Final Words & Conclusion
Final Words & Conclusion
Okay so we where not thwarted at all. In the industry the biggest discussion right now is whether to use Polarization or active shutter glasses. The TV industry and NVIDIA are strong believers of active shutter glasses. That means wearing a more heavy set of glasses that will need power in the form of (re)chargeable battery. Since you really want 60Hz per eye to prevent flickering, each eye receives one frame alternated and as such the monitor's and TVs typically start at 120Hz. Gaming wise that also means nearly doubling up the workload on the GPU, which NVIDIA likes as you need to purchase better graphics cards :) It definitely is the more expensive method to follow. Quality wise that solution does offer the full 1080 horizontal lines. When we stick to desktop usage we do feel that NVIDIA offers a great kit, but sure glasses and a 3D monitor can easily set you down 500 EUR plus you need to invest in a pretty heavy weight graphics card.
The Linear polarization alternative as reviewed today from Zalman has a lot of advantages, but also disadvantages. First and foremost it's much easier on the eyes as you do not deal with flickering and ghosting opposed to active shutter glasses. Now, it is much cheaper as the TFT panel really is 60 Hz (with a polarizing filter layer over it). The glasses can be purchased for a few bucks on-line whereas a 3D Vision kit costs 150 USD / 130 EUR.
Polarization, though slightly different (circular polarization) is the method used in cinema's at the moment, so if you have seen Avatar in 3D, that effect and it's caveats are roughly what you will experience with this monitor. Now I've shown this monitor to a couple of buds and each and every-one of them was impressed as it's just an easy on the eyes method of 3D Stereoscopy. And yeah, it is funny to see that one of the oldest technologies still seems to be a very good one, but you do forfeit on the horizontal lines which are cut in half.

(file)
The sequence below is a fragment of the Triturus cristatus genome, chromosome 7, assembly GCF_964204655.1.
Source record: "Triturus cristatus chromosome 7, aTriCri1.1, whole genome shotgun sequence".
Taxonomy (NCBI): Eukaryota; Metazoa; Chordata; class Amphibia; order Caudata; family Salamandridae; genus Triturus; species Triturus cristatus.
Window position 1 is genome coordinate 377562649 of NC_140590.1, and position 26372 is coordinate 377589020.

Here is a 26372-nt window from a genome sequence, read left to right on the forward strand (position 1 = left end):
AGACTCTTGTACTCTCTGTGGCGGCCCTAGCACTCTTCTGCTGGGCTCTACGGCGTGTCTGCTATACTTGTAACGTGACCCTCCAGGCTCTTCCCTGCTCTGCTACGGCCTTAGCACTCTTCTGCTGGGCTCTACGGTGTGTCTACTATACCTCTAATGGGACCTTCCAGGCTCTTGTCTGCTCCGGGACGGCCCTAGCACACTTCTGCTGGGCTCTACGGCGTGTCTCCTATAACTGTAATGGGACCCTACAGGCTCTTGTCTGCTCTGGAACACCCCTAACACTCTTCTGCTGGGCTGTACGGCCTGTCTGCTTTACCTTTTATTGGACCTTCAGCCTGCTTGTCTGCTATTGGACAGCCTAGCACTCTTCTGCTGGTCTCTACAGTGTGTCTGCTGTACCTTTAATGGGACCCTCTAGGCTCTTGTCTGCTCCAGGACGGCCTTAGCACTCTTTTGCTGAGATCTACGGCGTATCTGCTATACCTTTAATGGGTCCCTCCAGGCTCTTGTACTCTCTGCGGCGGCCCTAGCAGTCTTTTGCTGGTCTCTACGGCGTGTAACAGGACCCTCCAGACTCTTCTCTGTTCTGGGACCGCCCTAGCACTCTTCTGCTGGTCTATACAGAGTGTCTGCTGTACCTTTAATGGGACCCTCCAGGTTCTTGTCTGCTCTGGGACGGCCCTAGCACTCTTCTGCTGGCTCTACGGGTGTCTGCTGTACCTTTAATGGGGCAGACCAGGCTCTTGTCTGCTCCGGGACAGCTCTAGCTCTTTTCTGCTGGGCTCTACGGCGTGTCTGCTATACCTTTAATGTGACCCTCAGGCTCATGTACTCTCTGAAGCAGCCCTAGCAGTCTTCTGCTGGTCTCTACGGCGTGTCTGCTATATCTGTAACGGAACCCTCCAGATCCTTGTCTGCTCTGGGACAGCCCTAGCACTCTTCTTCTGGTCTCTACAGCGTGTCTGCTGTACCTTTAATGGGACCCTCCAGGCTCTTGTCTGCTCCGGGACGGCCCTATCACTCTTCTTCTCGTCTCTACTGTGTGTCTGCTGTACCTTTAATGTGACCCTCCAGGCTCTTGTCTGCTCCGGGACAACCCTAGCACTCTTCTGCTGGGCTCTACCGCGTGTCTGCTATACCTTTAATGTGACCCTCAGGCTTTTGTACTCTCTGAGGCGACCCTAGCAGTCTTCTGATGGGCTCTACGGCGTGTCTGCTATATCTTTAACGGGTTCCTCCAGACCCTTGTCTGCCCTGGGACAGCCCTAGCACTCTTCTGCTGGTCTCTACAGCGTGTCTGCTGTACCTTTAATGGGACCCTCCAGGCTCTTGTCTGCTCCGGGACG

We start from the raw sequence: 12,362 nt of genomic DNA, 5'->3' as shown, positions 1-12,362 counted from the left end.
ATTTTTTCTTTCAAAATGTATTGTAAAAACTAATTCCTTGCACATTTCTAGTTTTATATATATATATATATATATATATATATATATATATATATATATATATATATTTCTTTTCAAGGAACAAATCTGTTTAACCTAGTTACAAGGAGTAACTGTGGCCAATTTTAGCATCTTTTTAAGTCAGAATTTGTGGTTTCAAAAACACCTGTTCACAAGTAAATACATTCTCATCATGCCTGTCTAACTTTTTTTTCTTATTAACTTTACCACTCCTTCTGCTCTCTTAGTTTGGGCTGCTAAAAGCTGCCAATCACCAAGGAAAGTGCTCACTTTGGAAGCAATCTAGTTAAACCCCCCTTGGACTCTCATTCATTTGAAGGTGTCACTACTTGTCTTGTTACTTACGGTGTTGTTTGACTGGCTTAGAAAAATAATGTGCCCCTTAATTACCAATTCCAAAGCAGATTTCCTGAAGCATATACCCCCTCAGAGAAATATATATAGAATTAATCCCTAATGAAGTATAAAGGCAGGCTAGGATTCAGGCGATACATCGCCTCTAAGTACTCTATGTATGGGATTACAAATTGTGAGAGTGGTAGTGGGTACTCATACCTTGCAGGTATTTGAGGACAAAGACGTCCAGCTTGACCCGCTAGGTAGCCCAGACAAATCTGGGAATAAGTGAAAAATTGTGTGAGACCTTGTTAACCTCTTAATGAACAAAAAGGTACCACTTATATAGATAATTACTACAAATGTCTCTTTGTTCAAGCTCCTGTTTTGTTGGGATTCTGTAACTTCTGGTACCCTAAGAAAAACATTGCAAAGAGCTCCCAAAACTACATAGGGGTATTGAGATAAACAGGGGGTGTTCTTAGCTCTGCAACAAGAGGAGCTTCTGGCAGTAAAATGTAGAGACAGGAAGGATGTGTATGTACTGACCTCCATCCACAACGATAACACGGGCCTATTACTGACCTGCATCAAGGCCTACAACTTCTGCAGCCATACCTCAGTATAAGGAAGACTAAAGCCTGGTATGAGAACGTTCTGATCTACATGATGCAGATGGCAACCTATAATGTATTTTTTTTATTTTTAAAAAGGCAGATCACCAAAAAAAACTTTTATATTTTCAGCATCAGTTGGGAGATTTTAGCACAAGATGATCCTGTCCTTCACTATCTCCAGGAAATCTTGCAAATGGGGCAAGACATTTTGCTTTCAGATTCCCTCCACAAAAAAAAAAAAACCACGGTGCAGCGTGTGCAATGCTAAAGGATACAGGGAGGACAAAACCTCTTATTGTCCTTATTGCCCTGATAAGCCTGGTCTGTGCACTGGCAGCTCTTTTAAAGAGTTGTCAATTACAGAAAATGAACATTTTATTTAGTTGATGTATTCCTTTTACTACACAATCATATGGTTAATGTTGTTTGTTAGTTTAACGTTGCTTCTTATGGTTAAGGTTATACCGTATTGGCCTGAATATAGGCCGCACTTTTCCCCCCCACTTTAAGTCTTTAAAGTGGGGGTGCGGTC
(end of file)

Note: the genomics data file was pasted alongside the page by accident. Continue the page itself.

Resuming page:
Unfortunately for Zalman, the pricing level apparently got bumped up. The first indications for this screens where that it was supposable would cost roughly 375 EUR. While performing a quick check, the cheapest one I could find (here in the Netherlands) was 450 EUR for this 24" model and that makes this budget 3D monitor as expensive as 120 Hz 3D monitors. Also do not forget, if you want to game in 3D, you'll need a stereoscopic driver, NVIDIA should be a great free option to use, but if that is not an option for you (ATI Radeon) then Triple-D and iZ3D are an alternative. Both are 3rd party drivers and need to be purchased separately and will cost you another 40 to 50 USD.
The monitor itself then, the polarizing filter over the panel makes the monitor extremely reflective, we've shown you that in the photo-shoot. You'll need to use the monitor in a somewhat dimmed room while watching 3D movies. The viewing angle is also somewhat limited yet not bad. In my opinion the loss of resolution is well compensated for by the impact of stereoscopy with no flickering. The glossy reflective look might be bothersome in a well lit room. Keep that in mind.
The monitor itself (2D) offers exceptionally good image quality, in fact it surprised us how well color reproduction and the black levels are, and I am a guy that works on IPS panels for proper color reproduction as quality matters to me. Contrast is also more than plentiful and refresh times are really a non-issue as well. It really is an excellent 2D monitor, and it will give you the reaped benefits of 3D as well. And that's a good combo as 98% of the time you'll use this monitor in 2D mode.
We'll try and test a Full HD 3D screen with NVIDIA's solution soon as well. As at this point I have a hard time recommending the one or the other. Each setup comes with it's own pro's and cons. But when we started reviewing this product, I was a little weary on how it would perform as the industry really is pushing for active shutter glasses based solutions, in the end I'm closing the review being very impressed by the 3D quality thrown at you. And as 2D monitor, it just really is a surprisingly good TN TFT.
** Update - there are two SKUs available, one with and the other without IZ3D software.